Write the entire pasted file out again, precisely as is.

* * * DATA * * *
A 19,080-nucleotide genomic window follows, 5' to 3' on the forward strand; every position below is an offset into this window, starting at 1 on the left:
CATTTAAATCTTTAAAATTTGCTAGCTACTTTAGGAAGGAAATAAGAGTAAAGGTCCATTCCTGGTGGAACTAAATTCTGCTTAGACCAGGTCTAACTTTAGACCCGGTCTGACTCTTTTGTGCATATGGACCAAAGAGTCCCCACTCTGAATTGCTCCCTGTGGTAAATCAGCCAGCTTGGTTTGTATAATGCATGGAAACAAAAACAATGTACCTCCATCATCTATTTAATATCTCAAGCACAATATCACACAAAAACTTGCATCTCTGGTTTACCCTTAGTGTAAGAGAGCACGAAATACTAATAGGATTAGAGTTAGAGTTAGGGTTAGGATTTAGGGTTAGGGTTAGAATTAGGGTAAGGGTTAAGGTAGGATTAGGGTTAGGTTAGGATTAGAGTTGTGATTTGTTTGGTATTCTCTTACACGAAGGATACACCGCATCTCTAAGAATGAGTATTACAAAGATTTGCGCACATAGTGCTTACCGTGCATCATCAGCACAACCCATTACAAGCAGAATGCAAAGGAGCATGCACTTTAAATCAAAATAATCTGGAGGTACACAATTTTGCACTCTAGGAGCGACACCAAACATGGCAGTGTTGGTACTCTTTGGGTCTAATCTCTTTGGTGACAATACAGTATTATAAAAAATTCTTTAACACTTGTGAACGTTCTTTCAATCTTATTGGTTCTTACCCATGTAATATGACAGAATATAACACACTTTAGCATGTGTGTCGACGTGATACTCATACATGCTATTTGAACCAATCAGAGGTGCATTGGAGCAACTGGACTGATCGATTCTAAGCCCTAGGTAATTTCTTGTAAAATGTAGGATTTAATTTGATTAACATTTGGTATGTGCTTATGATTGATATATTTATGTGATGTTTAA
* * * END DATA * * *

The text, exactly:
A 19,080-nucleotide genomic window follows, 5' to 3' on the forward strand; every position below is an offset into this window, starting at 1 on the left:
CATTTAAATCTTTAAAATTTGCTAGCTACTTTAGGAAGGAAATAAGAGTAAAGGTCCATTCCTGGTGGAACTAAATTCTGCTTAGACCAGGTCTAACTTTAGACCCGGTCTGACTCTTTTGTGCATATGGACCAAAGAGTCCCCACTCTGAATTGCTCCCTGTGGTAAATCAGCCAGCTTGGTTTGTATAATGCATGGAAACAAAAACAATGTACCTCCATCATCTATTTAATATCTCAAGCACAATATCACACAAAAACTTGCATCTCTGGTTTACCCTTAGTGTAAGAGAGCACGAAATACTAATAGGATTAGAGTTAGAGTTAGGGTTAGGATTTAGGGTTAGGGTTAGAATTAGGGTAAGGGTTAAGGTAGGATTAGGGTTAGGTTAGGATTAGAGTTGTGATTTGTTTGGTATTCTCTTACACGAAGGATACACCGCATCTCTAAGAATGAGTATTACAAAGATTTGCGCACATAGTGCTTACCGTGCATCATCAGCACAACCCATTACAAGCAGAATGCAAAGGAGCATGCACTTTAAATCAAAATAATCTGGAGGTACACAATTTTGCACTCTAGGAGCGACACCAAACATGGCAGTGTTGGTACTCTTTGGGTCTAATCTCTTTGGTGACAATACAGTATTATAAAAAATTCTTTAACACTTGTGAACGTTCTTTCAATCTTATTGGTTCTTACCCATGTAATATGACAGAATATAACACACTTTAGCATGTGTGTCGACGTGATACTCATACATGCTATTTGAACCAATCAGAGGTGCATTGGAGCAACTGGACTGATCGATTCTAAGCCCTAGGTAATTTCTTGTAAAATGTAGGATTTAATTTGATTAACATTTGGTATGTGCTTATGATTGATATATTTATGTGATGTTTAA